In this chapter Carla Thomas delves deeper understanding the performance of sites using examples from the finance and insurance industries. Of course, these principles can be applied to many industries.
Within the insurance and financial services, the user journey is considerably more complex than – for example – a low-cost retailer. Why? Financial and insurance decisions are often a larger monetary commitment or investment that may span a considerable amount of time and impact an individual’s quality of life. This makes viewing, understanding and analysing competitor content essential. Not only to see what is working within the sector, but to establish how to go a step further in your strategy.
The first and most crucial step is not only identifying competitors and benchmarks, but how you chose them.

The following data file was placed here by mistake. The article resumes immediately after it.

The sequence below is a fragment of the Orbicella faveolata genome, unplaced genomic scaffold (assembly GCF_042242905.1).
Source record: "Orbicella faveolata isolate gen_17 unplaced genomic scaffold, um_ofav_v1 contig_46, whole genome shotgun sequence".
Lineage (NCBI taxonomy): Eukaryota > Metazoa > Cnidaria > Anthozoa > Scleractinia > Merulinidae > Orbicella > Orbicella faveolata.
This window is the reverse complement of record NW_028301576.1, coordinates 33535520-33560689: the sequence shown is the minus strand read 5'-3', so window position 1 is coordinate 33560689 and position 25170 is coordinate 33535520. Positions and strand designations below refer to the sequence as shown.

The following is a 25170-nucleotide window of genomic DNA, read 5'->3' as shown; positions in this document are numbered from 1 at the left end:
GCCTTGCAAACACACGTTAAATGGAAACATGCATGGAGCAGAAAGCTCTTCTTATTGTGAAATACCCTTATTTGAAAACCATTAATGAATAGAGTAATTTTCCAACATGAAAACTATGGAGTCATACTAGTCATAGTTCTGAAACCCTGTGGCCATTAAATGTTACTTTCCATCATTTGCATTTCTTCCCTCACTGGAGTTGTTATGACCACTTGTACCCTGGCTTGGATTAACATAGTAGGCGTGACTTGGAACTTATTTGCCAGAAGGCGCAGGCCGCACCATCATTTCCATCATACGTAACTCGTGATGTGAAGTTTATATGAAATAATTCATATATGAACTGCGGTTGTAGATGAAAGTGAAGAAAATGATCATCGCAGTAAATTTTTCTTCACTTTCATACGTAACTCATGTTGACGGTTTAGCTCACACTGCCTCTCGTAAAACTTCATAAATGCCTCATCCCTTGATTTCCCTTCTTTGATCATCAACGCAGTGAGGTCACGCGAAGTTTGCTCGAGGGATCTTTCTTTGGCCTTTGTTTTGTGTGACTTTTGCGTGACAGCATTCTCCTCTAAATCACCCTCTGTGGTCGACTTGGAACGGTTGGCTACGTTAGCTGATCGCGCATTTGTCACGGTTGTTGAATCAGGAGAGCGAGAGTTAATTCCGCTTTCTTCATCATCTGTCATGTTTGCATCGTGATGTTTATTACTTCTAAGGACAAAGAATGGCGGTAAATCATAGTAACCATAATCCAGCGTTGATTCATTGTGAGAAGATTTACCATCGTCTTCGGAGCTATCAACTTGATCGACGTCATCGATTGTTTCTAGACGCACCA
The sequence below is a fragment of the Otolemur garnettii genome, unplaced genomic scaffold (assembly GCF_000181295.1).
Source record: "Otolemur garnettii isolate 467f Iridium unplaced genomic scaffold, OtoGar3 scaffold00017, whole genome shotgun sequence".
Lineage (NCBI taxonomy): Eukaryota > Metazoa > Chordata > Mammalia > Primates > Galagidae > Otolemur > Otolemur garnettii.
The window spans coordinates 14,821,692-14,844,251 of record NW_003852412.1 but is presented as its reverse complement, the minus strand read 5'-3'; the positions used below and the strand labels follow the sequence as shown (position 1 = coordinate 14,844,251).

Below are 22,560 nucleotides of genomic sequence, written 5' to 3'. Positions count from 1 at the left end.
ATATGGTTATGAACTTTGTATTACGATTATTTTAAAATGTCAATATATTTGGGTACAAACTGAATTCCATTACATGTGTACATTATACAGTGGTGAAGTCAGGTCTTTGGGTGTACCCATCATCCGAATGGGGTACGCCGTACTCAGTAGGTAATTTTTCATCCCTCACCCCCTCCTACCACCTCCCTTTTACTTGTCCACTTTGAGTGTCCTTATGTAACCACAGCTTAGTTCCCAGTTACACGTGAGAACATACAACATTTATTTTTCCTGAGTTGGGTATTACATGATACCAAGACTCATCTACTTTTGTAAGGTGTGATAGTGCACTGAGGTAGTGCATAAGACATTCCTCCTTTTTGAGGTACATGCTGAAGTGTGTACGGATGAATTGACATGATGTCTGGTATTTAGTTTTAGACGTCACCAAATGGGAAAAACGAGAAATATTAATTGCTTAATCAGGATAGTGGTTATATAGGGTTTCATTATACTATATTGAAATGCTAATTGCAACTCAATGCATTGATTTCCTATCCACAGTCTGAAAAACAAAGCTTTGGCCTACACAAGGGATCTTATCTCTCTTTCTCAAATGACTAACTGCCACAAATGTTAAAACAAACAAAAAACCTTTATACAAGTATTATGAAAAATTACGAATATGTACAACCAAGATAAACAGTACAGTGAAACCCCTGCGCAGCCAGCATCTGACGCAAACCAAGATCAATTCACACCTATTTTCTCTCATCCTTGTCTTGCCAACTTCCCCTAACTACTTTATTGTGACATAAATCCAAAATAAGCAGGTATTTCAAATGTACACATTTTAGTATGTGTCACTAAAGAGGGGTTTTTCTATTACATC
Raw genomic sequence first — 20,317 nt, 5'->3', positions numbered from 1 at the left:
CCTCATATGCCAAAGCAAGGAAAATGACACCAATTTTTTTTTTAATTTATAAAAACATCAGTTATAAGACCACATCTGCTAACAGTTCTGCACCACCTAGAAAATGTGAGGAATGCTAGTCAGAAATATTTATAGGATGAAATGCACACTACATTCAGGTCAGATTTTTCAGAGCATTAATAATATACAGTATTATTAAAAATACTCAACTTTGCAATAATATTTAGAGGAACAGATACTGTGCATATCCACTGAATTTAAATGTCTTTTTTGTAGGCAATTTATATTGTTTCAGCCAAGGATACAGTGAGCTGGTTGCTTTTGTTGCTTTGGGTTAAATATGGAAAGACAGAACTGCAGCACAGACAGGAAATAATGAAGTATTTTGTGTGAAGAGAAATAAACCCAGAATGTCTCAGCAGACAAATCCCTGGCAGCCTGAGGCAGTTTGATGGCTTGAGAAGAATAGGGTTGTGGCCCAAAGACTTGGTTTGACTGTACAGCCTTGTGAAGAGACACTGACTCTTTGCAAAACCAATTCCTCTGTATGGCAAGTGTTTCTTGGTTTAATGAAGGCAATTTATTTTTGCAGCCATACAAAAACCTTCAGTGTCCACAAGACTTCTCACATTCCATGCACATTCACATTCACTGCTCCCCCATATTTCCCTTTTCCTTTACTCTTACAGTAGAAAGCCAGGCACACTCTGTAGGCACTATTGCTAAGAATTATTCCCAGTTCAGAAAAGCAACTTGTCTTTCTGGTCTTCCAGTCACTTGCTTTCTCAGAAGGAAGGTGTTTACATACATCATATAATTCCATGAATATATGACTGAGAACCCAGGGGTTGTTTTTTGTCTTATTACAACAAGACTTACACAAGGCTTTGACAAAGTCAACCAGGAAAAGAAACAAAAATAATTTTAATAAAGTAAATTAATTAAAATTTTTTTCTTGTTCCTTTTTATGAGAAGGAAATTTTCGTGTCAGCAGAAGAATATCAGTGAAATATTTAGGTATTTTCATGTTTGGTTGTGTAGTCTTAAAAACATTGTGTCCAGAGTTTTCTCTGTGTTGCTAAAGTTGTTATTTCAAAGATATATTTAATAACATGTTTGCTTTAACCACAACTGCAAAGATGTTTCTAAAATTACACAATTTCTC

Your direct and indirect competitors may be different from your SERP competitors, but both carry equal weight in importance. Your business competitors are those that offer the same or similar products to you. For example, within home insurance in the UK, Aviva and GoCompare may be considered direct and indirect competitors of another provider. Your SERP competitors are those who compete with you on the premise of ranking, meaning they are higher up in the SERPs than you or dominate more of the SERPs. For example, in finance this would be a publication such as the Financial Times.
Identifying a small selection of your core business and SERP competitors will reveal best-practice tactics for both the content itself and for appearing in the SERPs.
In addition to your competitors, you should monitor two industry benchmarks. The first should be the best of the best. They should be doing a great job in positioning their online presence and act as your inspiration. The other is a business that isn’t doing such a great job. The purpose of these benchmarks is to always have what good and bad looks like at the forefront of your mind.